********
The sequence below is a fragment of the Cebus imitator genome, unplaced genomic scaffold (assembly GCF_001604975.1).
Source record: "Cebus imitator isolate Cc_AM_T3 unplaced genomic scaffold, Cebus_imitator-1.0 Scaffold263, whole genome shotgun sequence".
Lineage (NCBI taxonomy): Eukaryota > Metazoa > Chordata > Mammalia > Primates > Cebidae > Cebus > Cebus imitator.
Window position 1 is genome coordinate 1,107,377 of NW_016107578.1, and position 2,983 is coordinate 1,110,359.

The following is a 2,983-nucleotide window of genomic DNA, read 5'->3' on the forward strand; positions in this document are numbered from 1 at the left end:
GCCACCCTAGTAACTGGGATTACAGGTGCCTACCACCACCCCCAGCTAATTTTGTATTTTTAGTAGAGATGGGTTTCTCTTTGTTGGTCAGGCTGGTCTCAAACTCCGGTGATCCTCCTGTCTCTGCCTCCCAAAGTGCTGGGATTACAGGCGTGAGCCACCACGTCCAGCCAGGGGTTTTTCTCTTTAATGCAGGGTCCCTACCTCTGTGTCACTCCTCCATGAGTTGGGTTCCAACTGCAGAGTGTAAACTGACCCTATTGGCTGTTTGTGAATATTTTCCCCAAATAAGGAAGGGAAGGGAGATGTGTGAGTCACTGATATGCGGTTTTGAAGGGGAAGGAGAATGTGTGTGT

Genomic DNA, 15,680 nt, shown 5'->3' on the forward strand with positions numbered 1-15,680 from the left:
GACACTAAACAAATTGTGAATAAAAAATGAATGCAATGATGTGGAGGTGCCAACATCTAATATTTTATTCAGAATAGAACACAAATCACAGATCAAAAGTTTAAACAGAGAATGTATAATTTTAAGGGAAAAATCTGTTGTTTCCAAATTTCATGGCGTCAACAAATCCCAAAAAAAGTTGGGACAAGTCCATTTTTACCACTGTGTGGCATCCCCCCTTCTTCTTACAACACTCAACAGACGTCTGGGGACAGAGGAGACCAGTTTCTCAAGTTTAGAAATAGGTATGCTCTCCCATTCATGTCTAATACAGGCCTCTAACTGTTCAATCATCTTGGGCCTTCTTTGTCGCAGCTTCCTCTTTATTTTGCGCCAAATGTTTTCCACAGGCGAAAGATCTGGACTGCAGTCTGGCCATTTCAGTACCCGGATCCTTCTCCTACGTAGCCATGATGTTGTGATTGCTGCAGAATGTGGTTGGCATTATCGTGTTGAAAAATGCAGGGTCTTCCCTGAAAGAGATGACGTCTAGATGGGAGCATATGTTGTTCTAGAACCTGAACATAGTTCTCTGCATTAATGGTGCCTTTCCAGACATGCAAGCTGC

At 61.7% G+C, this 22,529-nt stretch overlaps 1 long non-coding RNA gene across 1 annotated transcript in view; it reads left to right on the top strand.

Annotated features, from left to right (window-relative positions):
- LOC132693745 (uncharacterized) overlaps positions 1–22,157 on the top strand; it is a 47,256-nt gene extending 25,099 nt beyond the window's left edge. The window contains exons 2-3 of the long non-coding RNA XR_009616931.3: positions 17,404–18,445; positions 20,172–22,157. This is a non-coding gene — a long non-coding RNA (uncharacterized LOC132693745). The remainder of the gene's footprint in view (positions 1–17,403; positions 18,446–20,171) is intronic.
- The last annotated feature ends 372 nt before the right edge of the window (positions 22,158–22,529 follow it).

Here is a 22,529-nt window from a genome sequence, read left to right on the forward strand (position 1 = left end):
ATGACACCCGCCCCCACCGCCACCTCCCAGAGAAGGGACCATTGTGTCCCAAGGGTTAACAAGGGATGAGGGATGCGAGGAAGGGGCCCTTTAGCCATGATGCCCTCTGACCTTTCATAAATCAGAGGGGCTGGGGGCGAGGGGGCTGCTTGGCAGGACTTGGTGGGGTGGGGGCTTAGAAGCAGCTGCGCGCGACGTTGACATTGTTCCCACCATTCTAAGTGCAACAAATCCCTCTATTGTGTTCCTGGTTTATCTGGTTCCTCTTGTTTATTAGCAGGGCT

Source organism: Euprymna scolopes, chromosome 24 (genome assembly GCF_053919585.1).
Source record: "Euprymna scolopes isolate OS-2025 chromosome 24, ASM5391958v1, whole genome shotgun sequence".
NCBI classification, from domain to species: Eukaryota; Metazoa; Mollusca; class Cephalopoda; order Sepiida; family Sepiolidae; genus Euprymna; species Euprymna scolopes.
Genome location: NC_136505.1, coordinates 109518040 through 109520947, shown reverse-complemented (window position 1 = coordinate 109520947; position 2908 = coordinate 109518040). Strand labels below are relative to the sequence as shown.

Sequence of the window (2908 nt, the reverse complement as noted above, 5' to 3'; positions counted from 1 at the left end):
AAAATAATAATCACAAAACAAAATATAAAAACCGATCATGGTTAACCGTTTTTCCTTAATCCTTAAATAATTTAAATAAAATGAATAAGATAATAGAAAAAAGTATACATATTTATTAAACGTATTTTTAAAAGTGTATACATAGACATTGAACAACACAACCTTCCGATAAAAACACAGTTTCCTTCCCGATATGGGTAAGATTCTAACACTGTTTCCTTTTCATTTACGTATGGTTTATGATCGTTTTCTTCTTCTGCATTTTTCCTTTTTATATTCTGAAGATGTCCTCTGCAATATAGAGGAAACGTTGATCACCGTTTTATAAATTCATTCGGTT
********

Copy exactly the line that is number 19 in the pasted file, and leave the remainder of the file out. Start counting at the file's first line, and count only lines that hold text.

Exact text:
Sequence of the window (2908 nt, the reverse complement as noted above, 5' to 3'; positions counted from 1 at the left end):